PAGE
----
Hand Tools Archive

Wood and steel wear *LINK*

Derek Cohen (in Perth, Australia)
Warren asked me a question on Sawmill Creek essentially about the silica content of Jarrah, since I had mentioned that Australian timbers can have a high silica content. The context of this is the high wear properties that Oz timbers have on tool steel.

As it happens, Jarrah has low silica content, and therefore its high wear properties are due to something else. My thoughts ran to its hardness (Janka ratings are high) and resin content (it is common to find pitch holes and veins in Jarrah). Jarrah is a eucalyptus, and these are common through Australia (although Jarrah is only found in my neck of the woods, in the south western section of Australia). The other common species are the acacias. These are more common to the Eastern states (other side of the island).

I decided to post the question on the Australian forum. Commonly, we Ozzies tend to bang on about the impact our timbers have on tool steel, whether this is in plane blades, chisels (both lathe and bench), and machine blades. Over the years we have seen the introduction of HSS (M2), A2, recently PM-V11, and even M4 replacing the O1 and high carbon steels commonly used by Stanley and many other manufacturers.

Our timbers do tend to be harder than those in other countries and we assume that this is a central cause for steel wear. The question I ask is "is this really so"?

The Janka rating for many of our timbers is much higher than most other countries. But is this enough to create the extra wear we experience? Other than silica, what else causes extra wear? Jarrah (among other eucalypts) is often quite interlocked. Is this enough to cause wear?

On a Google search I came up with a gem of an article, AUSTRALIAN EUCALYPTUS TIMBERS (link below), which has a chapter on "The Chemical Products of Australian Eucalypts". Editing this to the salient factors, the introduction starts,

1. General. - The important Australian genus, Eucalyptus, is remarkable for the number and diversity of its chemical constituents. It might perhaps appear from a cursory glance that these were distributed throughout the several groups in an irregular manner, but research has shown that this is not so, for a most orderly arrangement is traceable through the various members and groups of the genus, a peculiarity which suggests a predominating influence of evolutionary conditions.

The article then goes on to discussing a number of influences:

Inorganic factors: Understandably, different regions in Oz will influence differently, however "A striking peculiarity in the eucalypts is the relative constancy of the element manganese in the ash of related species." ...."In some eucalypts the calcium oxalate is present in such abundance that at times as much as one-sixth of the entire air-dried bark consists of crystallised calcium oxalate." ...

Another relevant influence is tannin. "All the exudations of the earlier members of the genus, as well as those of the closely related genus Angophora, contain the crystallisable body aromadendrin ... Economically this is of importance because the tannins in those species which contain eudesmin and aromadendrin in their kinos can be utilised for tanning purposes". One of the thoughts I had - lacking any knowledge of chemistry and how these chemicals develop over time in their natural state - is whether this is the same as the resins in the wood, and then whether these hardened resin veins we so frequently see in gums, create an abrasive compound?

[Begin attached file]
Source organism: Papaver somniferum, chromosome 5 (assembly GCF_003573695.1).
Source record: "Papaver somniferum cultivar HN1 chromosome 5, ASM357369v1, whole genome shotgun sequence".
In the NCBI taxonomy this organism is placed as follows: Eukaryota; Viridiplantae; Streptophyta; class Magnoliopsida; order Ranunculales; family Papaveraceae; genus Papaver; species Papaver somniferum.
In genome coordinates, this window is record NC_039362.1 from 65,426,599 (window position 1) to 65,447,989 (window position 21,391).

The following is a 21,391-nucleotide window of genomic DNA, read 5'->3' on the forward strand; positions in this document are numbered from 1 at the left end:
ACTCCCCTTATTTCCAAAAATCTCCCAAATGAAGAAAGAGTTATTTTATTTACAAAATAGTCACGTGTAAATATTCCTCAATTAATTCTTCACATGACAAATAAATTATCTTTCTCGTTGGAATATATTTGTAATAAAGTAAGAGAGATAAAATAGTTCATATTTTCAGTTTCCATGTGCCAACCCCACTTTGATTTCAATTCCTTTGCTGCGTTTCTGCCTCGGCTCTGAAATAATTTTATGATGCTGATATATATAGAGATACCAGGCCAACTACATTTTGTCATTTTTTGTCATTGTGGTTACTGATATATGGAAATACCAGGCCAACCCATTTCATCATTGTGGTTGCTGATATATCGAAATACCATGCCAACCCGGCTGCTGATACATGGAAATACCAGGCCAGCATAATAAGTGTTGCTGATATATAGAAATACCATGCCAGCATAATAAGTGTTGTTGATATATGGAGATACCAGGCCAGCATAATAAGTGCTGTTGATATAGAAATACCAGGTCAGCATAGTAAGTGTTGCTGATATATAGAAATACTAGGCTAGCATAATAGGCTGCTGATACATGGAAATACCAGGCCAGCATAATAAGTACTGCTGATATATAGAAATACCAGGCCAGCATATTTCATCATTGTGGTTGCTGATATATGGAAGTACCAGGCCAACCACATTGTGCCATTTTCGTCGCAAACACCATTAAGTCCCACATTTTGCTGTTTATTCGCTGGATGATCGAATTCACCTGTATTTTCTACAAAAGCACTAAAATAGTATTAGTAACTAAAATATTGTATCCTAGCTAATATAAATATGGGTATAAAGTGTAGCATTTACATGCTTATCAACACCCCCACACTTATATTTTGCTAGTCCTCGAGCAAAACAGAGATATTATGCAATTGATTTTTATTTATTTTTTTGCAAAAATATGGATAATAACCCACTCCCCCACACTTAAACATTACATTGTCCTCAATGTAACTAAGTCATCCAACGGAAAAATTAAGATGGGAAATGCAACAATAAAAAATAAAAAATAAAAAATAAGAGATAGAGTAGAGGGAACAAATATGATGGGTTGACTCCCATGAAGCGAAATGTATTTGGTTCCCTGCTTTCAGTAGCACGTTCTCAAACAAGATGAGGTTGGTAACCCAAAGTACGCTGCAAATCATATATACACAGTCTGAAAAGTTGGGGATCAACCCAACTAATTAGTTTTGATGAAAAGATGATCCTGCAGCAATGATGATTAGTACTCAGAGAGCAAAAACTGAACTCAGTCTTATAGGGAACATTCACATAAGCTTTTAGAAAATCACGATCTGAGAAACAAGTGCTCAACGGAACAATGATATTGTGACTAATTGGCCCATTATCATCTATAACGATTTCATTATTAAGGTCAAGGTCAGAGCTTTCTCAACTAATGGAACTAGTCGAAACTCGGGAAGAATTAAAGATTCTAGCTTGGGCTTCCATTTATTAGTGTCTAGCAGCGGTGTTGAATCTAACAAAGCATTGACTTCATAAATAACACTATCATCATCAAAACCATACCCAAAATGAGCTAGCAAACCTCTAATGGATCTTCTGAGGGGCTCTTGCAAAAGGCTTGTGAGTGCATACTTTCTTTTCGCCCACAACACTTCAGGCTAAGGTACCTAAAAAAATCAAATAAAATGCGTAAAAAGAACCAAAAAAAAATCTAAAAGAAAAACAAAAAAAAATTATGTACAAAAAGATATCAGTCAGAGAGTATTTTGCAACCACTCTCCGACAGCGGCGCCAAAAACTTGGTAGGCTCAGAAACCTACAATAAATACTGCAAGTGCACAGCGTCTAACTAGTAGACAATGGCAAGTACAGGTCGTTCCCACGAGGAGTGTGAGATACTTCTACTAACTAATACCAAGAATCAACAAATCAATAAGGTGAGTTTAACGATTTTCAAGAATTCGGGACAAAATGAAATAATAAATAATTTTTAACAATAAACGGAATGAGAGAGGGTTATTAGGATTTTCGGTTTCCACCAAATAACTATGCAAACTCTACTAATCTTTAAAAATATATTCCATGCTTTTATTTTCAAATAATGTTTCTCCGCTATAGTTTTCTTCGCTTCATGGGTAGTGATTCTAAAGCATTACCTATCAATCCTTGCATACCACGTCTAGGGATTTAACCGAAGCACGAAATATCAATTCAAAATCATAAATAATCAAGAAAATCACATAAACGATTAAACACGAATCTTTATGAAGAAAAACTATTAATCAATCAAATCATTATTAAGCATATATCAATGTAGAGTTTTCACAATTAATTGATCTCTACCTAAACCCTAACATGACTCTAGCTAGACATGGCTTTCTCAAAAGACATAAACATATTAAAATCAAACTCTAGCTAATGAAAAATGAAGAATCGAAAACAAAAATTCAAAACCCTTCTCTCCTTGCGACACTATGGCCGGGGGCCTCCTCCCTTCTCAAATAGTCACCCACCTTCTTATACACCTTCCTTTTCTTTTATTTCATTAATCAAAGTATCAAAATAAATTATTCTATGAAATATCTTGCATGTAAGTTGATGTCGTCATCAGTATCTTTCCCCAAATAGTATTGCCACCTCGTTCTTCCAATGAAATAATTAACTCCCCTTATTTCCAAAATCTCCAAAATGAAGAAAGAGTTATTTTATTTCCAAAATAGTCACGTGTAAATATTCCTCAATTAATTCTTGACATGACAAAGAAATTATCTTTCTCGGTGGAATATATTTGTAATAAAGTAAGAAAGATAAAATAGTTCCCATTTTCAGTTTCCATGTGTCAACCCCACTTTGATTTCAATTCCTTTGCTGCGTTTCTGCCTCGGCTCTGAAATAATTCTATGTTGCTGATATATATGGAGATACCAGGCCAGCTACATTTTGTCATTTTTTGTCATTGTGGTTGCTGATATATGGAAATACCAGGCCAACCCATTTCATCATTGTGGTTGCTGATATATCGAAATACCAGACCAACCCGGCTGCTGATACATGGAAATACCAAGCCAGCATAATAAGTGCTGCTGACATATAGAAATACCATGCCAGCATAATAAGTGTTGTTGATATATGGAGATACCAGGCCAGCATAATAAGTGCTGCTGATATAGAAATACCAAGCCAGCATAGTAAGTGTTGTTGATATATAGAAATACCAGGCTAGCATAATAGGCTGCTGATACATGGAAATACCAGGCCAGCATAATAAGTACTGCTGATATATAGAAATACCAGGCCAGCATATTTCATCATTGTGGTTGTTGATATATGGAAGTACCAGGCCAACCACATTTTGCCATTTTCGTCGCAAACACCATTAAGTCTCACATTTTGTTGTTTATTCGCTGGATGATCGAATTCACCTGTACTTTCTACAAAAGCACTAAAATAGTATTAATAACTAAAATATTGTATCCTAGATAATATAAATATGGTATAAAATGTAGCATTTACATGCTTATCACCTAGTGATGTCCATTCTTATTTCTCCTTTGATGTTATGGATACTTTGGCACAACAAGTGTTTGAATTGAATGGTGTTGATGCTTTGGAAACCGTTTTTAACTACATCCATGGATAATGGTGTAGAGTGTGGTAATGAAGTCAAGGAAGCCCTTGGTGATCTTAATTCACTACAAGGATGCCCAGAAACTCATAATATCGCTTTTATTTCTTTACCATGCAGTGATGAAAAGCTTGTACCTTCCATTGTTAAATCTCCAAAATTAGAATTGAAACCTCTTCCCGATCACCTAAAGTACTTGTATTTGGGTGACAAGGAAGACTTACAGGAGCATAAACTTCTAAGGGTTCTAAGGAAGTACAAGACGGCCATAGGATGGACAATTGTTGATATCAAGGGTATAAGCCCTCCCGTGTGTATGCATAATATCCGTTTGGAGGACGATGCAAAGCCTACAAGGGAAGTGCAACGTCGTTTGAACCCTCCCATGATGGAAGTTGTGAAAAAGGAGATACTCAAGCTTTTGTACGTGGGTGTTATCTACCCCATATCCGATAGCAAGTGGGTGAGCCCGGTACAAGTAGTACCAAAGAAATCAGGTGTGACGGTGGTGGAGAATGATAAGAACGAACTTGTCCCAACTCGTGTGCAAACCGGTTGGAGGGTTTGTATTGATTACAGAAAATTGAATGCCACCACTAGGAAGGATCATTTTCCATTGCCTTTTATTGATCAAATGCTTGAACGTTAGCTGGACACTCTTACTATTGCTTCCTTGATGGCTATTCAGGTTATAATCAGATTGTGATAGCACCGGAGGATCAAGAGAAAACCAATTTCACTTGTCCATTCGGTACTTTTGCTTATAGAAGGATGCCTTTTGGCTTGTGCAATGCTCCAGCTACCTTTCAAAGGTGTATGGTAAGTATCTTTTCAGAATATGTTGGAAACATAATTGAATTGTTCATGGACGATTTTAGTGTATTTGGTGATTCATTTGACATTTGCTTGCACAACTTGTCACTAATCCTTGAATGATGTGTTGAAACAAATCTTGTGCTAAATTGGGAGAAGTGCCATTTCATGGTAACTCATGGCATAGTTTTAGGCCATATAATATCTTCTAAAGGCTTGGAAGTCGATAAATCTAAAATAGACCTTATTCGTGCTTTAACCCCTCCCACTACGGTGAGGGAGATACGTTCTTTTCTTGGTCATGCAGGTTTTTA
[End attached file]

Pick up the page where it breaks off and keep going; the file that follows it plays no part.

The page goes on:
A friend of mine, Bob, mills trees as a hobby (he is a retired physics professor). He wrote about his experiences (anecdotal evidence but still ..): "Silica content seems to be dependent on climate stress. This is quite noticeable when milling a yard tree versus a tree that has been in an area of bush where it has not seen much water especially in the last few decades around Perth. Tuart seems to be the most common trees that have this problem. Some deposit enough silica so that occasional sparks can be seen when cutting a clean dry wood on a long dead tree i.e. tree has probably died from lack of water. This is also supposed to happen but to a lesser extent in Jarrah and Marri.

In general timber hardness still dominates chainsawing because it's as much a puncture and tearing action akin to chiselling as it is cutting. The first time I milled an ironbark I could not believe how much extra it demanded of the chainsaw. If ironbark had been the first species I had milled I would have given up and gone home. About the 3rd log I milled was some sort of rock hard desert gum and it was bone dry and I managed to blow up the 50cc 40 year old well used chainsaw I was using at the time. I was not that fussed because that saw owed me nothing and I treated it as a learning exercise.

Another species that has given me grief is Rock Oak, a type of hard sheoak that grows in the WA (West Australian) wheatbelt. This also pulls up a lot of silica and I won't mill these unless they promise to yield a decent bit of timber."

While I have mainly posted about Jarrah, it is simply an example of trying to understand what properties are responsible for wear in tool steel. That different timbers wear steel differently is clear. What can we learn from American woods?

Regards from Perth


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